In the said judgment the Hon’ble Judge has also categorically pointed out the provisions of Section 3 of the West Bengal Consumer Protection Act, to the effect that it supplements and not supplants the jurisdiction of the civil Court or other statutory forum. The word “not in derogation of” used in Section 3 of the Consumer Protection Act, makes it clear that the provisions of the Act shall not be in derogation of the provisions of any other law for the time being in force. This shows that the legislature has intended to mean that Consumer Protection Act shall not supersede the existing laws available to the consumers on the date of the commencement of the said Act. A judgment in the case of State of Karnataka vs. Vishwabharathi Housing Building Co-operative Society & Ors. (supra), is a 3-Judge Bench judgment and on the basis of the ratio decided in the said judgment, His Lordship held that the power of the High Court under Article 226 or 227 of the Constitution has not been taken away because of the alternative efficacious remedy provided in the statute.

In the case of Operation Manager, Auto Loan Consumer Service Department, ABN Amro Bank Ltd. vs. Prabin Khaitan and Anr. (supra), an Hon’ble Single Judge, decided the issue regarding maintainability of the revisional application under Article 227 of the Constitution and held in the affirmative that the revisional application is maintainable. However, this judgment has been referred to by the Hon’ble Judge in the subsequent judgment dated 20th January, 2014. In view of the ratio decided by the Hon’ble Judge in the case of Operation Manager, Auto Loan Consumer Service Department, ABN Amro Bank Ltd. vs. Prabin Khaitan and Anr. (supra), and the ratio decided by another Hon’ble Judge in the case of Bhaskar Jalan and Anr. vs. M/s. Housing Estates Pvt. Ltd. and Ors. (supra), this Court is judicially bound to hold that the present revisional application is very much maintainable before this Court, particularly, when this Court is, prima facie, satisfied on the merit of the case that the finding arrived at by the State Commission is perverse. I have got this opportunity because the revisional application was heard on merit including the question of maintainability.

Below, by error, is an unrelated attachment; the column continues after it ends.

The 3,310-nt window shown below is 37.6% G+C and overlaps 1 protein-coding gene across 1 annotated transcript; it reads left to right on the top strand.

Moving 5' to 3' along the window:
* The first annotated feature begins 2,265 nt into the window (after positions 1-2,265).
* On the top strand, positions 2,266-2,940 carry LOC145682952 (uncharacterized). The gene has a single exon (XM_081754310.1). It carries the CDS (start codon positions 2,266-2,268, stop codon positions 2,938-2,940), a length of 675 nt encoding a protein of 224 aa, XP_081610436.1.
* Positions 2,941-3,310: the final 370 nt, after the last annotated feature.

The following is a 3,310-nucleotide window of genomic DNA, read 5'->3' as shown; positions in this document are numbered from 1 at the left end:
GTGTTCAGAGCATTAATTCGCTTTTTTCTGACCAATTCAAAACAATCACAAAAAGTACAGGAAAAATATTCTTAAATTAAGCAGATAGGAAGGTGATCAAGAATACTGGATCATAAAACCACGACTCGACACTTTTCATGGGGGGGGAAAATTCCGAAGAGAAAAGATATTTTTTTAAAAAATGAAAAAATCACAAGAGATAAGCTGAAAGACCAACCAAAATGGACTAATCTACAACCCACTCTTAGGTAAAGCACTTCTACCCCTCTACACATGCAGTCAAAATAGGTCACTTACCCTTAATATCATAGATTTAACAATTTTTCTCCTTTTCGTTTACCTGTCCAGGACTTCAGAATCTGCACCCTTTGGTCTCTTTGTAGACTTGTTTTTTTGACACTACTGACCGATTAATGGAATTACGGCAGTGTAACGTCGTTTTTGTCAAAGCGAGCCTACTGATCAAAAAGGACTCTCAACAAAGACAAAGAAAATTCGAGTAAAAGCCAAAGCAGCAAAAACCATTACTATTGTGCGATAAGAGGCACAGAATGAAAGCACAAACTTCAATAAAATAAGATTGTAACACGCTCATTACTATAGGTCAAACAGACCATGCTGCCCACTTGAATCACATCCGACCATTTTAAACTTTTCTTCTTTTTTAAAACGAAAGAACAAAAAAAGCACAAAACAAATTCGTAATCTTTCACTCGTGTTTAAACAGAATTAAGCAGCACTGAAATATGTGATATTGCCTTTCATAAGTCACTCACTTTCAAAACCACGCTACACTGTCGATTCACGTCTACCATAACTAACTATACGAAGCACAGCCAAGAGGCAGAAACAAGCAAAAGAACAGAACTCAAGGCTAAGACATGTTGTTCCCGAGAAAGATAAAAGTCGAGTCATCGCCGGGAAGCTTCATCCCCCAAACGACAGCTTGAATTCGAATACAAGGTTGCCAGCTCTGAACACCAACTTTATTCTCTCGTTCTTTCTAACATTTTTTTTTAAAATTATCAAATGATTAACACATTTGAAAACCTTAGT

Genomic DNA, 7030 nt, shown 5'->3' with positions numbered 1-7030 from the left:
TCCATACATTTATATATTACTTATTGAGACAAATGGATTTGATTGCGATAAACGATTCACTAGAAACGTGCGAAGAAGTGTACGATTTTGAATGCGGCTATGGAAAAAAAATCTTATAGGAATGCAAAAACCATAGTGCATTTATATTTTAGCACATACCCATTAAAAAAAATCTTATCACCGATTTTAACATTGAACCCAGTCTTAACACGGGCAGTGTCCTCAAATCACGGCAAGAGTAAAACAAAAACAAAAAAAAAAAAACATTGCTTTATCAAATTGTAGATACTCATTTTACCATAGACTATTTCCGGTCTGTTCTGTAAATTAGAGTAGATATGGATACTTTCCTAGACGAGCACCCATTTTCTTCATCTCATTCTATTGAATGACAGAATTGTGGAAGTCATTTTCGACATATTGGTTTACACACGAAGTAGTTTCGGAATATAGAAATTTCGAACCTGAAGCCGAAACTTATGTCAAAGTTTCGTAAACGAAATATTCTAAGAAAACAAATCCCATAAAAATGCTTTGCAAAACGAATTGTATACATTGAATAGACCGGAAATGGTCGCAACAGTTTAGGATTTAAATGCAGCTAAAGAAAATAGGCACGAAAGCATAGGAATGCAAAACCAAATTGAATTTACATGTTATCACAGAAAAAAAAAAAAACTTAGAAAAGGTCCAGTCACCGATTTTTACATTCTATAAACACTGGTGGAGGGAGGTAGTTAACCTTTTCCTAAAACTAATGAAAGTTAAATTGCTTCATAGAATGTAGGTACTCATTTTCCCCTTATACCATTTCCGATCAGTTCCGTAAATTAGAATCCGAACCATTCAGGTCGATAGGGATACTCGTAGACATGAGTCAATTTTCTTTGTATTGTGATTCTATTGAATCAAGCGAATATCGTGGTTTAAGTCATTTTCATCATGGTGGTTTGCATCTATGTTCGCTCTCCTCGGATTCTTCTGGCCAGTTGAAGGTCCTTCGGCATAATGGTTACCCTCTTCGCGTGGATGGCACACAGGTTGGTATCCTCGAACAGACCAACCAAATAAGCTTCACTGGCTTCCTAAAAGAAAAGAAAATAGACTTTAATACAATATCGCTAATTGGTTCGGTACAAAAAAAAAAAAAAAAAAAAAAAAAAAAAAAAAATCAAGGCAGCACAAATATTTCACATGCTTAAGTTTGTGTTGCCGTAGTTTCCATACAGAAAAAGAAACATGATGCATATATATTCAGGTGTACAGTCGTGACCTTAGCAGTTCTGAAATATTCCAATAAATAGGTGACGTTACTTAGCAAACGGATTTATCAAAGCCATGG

This revisional application is directed against an order dated 19th April, 2010 passed by the learned State Consumer Disputes Redressal Commission in S.C. Case No. FA/46/2010, allowing the appeal and setting aside the judgment and order passed by the Consumer Disputes Redressal Forum in complaint no. 32/D/2009.

The petitioner herein filed an application before the District Consumer Redressal Forum at Darjeeling on the alleged deficiency of service on the part of the opposite parties under Section 15of the Consumer Protection Act, 1986 (hereinafter referred to as the said Act), inter alia, praying for a direction upon the opposite parties for clearance of cheque amounting Rs.7,00,000/- only, in favour of the complainant together with a compensation of Rs. 1,00,000/- only, to be paid to the complainant by the opposite parties on account of mental harassment and agony caused by the opposite parties to the complainant and a sum of Rs.50,000/- only, as exemplary cost for the alleged deficiency and negligence in service by the opposite parties.